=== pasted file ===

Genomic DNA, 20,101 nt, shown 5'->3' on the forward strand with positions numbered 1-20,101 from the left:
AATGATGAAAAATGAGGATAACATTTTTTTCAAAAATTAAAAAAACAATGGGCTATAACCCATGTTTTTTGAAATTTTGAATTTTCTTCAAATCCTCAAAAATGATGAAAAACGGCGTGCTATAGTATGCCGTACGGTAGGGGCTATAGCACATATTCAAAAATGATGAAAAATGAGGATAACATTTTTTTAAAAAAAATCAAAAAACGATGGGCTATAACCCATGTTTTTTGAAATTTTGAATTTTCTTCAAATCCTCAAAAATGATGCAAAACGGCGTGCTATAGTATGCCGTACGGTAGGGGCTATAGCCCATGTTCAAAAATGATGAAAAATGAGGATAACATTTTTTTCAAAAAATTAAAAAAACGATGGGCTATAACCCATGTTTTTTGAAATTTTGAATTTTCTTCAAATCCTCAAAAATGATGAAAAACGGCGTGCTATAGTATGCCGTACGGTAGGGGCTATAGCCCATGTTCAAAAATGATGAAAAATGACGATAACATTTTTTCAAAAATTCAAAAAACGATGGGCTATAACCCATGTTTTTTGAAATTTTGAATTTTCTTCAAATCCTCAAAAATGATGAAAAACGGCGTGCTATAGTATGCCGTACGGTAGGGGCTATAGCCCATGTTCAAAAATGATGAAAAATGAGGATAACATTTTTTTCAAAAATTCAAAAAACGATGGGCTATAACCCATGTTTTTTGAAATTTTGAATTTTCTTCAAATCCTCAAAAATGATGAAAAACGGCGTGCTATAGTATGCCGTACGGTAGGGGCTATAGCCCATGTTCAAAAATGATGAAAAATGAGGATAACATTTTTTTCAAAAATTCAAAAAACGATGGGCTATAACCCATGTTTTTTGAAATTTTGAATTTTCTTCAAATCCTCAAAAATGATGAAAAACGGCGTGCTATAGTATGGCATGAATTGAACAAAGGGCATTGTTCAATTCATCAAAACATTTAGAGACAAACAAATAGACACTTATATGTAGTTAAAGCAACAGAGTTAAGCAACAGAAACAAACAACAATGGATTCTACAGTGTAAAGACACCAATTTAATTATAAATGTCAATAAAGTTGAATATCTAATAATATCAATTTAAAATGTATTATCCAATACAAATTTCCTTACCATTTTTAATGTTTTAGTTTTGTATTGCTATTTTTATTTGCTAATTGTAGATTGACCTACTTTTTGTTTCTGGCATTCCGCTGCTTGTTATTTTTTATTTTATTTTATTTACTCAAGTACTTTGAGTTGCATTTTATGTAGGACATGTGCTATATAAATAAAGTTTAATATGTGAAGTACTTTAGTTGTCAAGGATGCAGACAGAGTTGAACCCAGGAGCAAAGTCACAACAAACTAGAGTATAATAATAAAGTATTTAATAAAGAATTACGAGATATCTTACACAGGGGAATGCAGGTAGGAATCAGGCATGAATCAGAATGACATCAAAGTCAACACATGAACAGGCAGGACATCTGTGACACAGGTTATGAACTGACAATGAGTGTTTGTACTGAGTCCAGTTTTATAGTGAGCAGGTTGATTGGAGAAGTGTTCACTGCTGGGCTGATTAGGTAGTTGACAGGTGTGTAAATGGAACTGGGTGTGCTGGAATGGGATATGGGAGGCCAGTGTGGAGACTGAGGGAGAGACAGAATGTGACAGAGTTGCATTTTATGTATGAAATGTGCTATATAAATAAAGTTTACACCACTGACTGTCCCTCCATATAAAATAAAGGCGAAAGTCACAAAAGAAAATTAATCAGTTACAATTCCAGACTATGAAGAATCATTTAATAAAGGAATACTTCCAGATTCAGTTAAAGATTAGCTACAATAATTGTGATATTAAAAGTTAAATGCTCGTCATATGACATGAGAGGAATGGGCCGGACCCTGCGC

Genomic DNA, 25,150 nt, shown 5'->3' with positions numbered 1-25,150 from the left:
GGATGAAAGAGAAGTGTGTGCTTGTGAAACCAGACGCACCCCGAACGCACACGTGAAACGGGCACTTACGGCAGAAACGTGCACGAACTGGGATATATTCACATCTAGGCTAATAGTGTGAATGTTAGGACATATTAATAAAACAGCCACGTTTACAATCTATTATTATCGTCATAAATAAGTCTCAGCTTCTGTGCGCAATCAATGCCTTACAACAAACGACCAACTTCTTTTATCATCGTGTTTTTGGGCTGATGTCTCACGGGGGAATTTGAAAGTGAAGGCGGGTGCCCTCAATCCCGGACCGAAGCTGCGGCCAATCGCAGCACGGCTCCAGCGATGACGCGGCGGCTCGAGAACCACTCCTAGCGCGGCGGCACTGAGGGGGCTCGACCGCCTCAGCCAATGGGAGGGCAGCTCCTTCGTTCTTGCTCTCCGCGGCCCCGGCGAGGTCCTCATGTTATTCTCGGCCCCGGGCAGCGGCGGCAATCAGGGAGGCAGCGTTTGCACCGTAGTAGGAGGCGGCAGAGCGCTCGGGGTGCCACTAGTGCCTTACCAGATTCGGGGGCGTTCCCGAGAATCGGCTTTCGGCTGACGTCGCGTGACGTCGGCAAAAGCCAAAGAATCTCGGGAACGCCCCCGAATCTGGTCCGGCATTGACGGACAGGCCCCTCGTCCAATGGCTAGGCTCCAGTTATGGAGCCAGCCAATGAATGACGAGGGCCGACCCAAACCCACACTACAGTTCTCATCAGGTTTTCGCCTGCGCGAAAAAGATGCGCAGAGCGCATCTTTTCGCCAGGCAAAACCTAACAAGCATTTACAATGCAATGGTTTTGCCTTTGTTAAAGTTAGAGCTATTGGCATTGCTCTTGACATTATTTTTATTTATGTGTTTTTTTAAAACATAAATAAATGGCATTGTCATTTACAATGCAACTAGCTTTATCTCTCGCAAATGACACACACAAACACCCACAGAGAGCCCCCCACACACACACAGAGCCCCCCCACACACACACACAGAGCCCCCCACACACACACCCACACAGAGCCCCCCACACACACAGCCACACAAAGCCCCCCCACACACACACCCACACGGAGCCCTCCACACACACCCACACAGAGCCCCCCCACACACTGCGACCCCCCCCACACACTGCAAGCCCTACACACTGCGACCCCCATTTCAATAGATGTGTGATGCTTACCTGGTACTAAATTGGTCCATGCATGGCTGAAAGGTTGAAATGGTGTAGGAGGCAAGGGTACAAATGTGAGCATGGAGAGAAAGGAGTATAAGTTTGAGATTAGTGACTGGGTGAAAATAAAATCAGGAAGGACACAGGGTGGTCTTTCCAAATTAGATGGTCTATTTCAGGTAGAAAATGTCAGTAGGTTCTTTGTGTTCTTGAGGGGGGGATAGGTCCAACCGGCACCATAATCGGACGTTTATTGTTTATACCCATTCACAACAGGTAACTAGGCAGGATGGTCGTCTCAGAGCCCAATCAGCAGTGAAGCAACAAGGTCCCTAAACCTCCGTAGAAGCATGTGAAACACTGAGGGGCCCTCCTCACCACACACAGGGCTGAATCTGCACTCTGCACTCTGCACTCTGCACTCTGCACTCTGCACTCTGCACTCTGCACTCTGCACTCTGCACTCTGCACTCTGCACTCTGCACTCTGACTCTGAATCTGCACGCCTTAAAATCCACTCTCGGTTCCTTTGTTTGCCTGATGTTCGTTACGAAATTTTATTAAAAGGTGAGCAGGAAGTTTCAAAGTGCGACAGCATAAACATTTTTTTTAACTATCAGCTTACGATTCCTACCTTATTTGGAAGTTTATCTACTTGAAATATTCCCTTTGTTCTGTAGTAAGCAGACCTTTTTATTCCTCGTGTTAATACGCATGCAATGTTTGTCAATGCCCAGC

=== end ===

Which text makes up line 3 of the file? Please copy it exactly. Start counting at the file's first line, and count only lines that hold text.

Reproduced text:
Genomic DNA, 25,150 nt, shown 5'->3' with positions numbered 1-25,150 from the left: